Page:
April 25, 2002

Clean Air Act

  • April 30, 2002 - Fossil-fuel fired steam generating units subject to new source performance standards for electric utility steam generating units must submit quarterly reports for sulfur dioxide, nitrogen dioxide, and opacity emissions.
  • May 15, 2002 - Seminannual reports due for sources subject to organic hazardous air pollutant emission controls under 40 CFR 63, Subpart G, for synthetic organic chemical manufacturing industry production processes


  • May 26, 2002 - Employers subject to process safety management standards must update and revalidate the hazard analysis of their process conducted pursuant to 29 CFR 1910.110(e)(1)


EPA announced it has resolved a case against a Franklin, N.H. foundry for violations of the federal Resource Conservation and Recovery Act ? or RCRA ? that governs the generation, treatment, storage and disposal of solid and hazardous wastes.

The Franklin Non-Ferrous Foundry will pay a penalty of $8,500 to settle this case. This amount is based in part on information the company submitted to EPA about their ability to pay a penalty. The company could have faced penalties of as much as $27,500 a day for each RCRA violation.

Franklin is a metal castings manufacturer and its operations generate lead-contaminated waste, as much as one 55-gallon drum per month. EPA and New Hampshire Department of Environmental Services inspectors visited the company in January 2000 as part of the EPA's ongoing initiative on foundries.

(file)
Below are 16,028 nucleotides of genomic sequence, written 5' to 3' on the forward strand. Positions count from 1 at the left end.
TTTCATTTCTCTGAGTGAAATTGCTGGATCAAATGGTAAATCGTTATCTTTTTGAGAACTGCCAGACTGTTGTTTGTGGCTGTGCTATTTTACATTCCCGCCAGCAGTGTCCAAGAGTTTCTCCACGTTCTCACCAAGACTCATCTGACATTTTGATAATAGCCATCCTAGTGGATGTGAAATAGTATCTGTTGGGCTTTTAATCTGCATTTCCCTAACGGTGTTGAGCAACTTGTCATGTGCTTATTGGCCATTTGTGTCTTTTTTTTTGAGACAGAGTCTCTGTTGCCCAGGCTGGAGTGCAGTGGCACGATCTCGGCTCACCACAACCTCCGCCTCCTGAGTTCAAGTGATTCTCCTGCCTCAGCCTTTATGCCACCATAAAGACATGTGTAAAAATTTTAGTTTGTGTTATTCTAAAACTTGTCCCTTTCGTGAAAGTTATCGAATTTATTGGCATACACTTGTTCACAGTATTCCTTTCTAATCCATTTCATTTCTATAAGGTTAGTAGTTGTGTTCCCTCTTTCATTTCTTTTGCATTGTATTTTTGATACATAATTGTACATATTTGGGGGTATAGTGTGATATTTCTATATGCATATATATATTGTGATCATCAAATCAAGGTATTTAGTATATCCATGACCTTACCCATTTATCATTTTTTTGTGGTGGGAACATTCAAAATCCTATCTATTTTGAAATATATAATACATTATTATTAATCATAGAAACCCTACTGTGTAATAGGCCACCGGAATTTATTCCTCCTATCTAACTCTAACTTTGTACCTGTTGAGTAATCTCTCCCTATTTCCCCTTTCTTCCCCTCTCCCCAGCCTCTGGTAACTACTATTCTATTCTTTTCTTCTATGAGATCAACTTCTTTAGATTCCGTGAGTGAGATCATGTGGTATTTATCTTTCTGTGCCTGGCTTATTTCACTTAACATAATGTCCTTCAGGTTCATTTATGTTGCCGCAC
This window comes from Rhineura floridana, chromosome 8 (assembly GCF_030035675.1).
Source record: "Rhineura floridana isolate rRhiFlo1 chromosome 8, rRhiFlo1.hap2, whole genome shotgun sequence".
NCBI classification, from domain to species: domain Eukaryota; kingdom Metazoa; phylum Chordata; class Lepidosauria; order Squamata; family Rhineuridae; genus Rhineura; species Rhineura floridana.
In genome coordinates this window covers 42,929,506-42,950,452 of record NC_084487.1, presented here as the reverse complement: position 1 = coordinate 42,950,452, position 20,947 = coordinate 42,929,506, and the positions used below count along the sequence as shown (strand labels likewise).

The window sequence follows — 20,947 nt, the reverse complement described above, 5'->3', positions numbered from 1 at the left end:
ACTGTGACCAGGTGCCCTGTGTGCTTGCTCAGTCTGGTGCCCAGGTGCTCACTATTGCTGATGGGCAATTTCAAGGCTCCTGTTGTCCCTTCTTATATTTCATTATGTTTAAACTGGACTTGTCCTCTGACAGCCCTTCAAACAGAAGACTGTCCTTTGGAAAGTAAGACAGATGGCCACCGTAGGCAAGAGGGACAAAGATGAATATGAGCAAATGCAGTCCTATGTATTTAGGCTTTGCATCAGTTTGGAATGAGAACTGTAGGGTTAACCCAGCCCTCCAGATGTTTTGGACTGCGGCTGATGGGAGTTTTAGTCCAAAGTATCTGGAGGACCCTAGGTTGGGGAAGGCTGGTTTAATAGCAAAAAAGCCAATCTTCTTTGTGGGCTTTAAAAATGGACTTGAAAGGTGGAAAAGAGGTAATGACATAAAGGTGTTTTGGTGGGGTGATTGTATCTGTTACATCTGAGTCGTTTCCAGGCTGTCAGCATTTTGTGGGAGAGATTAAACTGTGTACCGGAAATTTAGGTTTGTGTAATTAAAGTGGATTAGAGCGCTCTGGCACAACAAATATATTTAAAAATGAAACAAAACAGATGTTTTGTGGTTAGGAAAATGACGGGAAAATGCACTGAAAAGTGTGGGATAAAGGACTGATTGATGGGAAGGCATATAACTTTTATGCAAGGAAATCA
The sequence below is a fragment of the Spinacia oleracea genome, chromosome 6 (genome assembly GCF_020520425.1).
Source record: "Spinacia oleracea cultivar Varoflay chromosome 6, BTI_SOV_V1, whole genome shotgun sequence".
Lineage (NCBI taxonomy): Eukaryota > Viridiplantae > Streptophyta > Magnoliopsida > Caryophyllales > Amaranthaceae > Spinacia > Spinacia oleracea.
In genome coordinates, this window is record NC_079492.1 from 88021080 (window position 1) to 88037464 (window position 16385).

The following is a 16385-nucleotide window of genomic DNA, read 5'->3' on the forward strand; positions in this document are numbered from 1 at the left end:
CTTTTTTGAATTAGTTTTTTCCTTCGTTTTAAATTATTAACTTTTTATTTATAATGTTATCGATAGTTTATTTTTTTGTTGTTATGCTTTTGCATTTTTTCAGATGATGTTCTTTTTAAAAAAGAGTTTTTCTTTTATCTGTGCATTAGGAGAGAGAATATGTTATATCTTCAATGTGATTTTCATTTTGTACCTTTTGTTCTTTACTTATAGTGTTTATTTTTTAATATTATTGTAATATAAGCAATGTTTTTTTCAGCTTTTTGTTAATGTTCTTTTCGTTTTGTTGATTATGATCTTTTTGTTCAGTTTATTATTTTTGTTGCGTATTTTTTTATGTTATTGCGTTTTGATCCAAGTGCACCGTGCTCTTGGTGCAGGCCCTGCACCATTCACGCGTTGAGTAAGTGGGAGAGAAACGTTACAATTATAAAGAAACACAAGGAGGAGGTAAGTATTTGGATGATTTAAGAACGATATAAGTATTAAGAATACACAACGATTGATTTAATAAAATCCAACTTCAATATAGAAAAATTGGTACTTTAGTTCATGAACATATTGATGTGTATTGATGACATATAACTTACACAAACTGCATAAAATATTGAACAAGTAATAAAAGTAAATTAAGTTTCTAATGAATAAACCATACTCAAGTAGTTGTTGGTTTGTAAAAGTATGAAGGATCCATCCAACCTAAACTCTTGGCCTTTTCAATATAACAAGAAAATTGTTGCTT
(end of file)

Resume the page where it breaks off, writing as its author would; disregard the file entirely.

The inspectors determined that the company, among other things, failed to get a permit to store hazardous waste for more than 90 days; failed to conduct weekly inspections of hazardous waste storage areas; failed to make hazardous waste determinations failed to provide hazardous waste training to employees; failed to submit an accurate hazardous waste annual report; failed to properly mark hazardous waste containers; and failed to accurately complete manifest records.

"Not following the basic RCRA requirements significantly increases the likelihood of a hazardous waste spill or human exposure to such waste. This action should substantially improve hazardous waste management at Franklin and encourage the same compliance at other foundries," said Ira Leighton, acting deputy regional administrator of EPA New England.

Leighton added that this settlement is expected to encourage the reduction of lead waste into the environment and to promote environmental compliance by other foundries.


The Northwest regional office of the Environmental Protection Agency filed a formal complaint against the Camas Valley School District and Principal/science teacher David Gianotti for serious violations of federal laws governing the handling and disposal of Polychlorinated Bi-Phenyls or PCBs. The EPA requests $94,600 in penalties for the violations.